In the summer months, we celebrate American independence and ingenuity. Another way business owners can show patriotism is to consider whether it makes sense to bring their offshore business back to the United States. In many cases, “reshoring” can be a wise financial and strategic choice.
It’s also a hot topic among manufacturers, according to data reported in June by the Reshoring Initiative, a nonprofit organization committed to bringing back U.S. manufacturing jobs. It reports that the United States outpaced Canada and Mexico between 2010 and 2014 in reshoring jobs. This trend shows no sign of slowing as the reasons for doing business domestically continue to grow — and the financial incentives to seek greener pastures offshore continue to diminish.
Have You Heard about Patent Boxes?
Lawmakers have been looking for ways to preserve the domestic tax base and discourage corporate inversions by U.S. companies. One idea they’re considering is called a patent box, which is already available in several European countries.
If approved by Congress, these tax-saving vehicles would offer qualifying companies a lower tax rate on income generated from patents and other intellectual property held in the United States. In turn, patent boxes would make U.S. locales more competitive from a tax standpoint, thereby reducing the financial incentives for U.S. businesses to move operations to overseas tax havens.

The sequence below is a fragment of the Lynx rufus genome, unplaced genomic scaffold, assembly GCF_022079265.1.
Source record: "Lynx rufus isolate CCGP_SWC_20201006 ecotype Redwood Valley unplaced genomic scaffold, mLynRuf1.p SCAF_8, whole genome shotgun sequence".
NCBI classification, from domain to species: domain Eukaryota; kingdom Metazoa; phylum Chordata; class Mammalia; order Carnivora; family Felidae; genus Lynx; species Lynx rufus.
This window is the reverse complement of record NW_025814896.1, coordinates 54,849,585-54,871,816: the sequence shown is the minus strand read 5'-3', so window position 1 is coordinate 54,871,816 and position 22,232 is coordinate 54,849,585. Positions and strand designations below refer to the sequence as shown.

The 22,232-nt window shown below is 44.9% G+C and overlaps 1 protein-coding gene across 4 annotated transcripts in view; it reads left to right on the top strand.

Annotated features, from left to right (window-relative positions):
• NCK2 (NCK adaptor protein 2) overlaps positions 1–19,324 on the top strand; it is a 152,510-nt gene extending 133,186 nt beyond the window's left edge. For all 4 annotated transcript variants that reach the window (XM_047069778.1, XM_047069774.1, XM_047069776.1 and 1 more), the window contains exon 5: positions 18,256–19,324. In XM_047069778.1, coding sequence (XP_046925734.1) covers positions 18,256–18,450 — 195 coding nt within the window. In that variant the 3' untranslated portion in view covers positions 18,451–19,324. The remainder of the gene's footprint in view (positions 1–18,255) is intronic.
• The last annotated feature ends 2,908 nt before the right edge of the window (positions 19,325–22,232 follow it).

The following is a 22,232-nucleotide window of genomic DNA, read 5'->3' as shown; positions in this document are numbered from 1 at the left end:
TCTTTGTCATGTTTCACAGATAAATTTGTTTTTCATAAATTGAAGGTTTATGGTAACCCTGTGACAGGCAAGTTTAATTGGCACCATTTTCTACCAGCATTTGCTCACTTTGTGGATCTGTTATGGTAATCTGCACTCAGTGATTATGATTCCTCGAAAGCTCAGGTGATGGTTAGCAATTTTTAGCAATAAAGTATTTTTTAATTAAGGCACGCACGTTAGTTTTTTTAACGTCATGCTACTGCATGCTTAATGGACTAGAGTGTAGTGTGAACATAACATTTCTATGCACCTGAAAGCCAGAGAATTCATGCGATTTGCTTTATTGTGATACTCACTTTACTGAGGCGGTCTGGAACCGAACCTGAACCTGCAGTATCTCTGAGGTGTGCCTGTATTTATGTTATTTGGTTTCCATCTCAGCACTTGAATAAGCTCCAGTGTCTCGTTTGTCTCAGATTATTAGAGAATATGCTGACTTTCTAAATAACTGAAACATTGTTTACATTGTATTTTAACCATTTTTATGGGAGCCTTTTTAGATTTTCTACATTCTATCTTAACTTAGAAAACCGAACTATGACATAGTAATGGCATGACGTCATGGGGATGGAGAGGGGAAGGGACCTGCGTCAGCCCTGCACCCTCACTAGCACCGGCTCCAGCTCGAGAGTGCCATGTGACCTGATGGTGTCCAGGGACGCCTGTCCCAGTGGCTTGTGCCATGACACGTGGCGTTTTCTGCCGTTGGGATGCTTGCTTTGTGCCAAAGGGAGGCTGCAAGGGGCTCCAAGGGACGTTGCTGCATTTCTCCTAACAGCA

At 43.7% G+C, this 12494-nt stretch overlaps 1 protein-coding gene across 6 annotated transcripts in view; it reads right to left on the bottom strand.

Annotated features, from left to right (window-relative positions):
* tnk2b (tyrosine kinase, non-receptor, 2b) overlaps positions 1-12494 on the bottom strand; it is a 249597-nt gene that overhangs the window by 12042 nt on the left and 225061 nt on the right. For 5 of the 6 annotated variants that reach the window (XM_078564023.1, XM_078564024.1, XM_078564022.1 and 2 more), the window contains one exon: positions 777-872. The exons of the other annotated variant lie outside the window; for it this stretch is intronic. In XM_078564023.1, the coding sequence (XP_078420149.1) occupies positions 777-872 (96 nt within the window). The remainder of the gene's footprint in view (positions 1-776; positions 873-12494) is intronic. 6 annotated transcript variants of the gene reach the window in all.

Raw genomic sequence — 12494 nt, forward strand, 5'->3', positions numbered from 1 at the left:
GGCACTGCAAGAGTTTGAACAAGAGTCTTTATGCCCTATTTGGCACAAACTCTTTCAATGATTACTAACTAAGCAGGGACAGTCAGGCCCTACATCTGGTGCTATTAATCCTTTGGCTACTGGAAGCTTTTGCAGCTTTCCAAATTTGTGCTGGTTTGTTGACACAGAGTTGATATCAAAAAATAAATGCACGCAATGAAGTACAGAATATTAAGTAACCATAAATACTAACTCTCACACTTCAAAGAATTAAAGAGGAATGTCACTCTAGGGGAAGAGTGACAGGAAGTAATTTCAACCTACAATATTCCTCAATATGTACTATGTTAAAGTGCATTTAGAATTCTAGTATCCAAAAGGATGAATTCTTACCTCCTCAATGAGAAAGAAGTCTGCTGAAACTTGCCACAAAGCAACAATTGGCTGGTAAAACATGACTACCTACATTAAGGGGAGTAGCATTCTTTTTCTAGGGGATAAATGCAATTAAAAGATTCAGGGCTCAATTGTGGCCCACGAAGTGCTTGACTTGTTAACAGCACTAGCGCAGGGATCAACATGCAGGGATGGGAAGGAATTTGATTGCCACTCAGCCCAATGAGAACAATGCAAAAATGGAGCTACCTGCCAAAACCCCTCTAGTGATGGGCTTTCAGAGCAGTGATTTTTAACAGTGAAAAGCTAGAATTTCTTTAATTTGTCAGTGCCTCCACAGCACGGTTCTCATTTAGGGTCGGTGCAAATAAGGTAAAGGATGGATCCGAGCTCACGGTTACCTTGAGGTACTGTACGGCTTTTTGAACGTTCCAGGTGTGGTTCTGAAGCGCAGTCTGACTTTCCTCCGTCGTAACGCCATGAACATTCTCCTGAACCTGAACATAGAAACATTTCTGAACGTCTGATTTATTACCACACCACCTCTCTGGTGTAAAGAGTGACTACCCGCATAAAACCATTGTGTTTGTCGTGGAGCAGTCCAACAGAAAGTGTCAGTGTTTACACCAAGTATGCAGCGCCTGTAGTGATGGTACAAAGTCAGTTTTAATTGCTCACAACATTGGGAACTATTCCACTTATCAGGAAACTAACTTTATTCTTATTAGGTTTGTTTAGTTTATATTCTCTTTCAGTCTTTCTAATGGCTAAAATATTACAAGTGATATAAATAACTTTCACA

Senate Finance Chairman Orrin G. Hatch, House Ways and Means Chairman Paul D. Ryan and U.S. Treasury Secretary Jacob J. Lew are working through the details of establishing patent boxes in the United States. While patent boxes could be an exciting development for U.S. manufacturers, they could also be challenging for the IRS to regulate, especially as Congress continues to cut the IRS budget. Stay tuned for latest developments on patent boxes and other types of international tax reform efforts.
Many Join the Reshoring Bandwagon
From 2010 to 2014, the Reshoring Initiative reports that U.S. businesses brought 38,300 jobs back to the United States, compared to 1,230 reshored jobs in Canada and Mexico combined. Reasons for reshoring include:
- Rising overseas wage rates in Mexico, China and other foreign countries,
- Widespread availability of skilled labor and higher productivity in the United States,
- Lower domestic energy prices and freight costs,
- Reduced risk of intellectual property theft in the United States,
- Closer IRS scrutiny of foreign sources of income, and
- Perceived quality and delivery issues with goods and supplies manufactured offshore.
In addition, businesses and consumers increasingly prefer products with the Made-in-America label. Bringing jobs back to the United States helps support local communities and creates goodwill with customers.
A Closer Look at Reshoring Trends
According to the Reshoring Initiative, transportation and electrical equipment manufacturers accounted for most of the reshored U.S. jobs from 2010 to 2014. Companies in these types of advanced technology industries are often especially drawn by the pool of skilled labor and speedier response times that are available in the United States.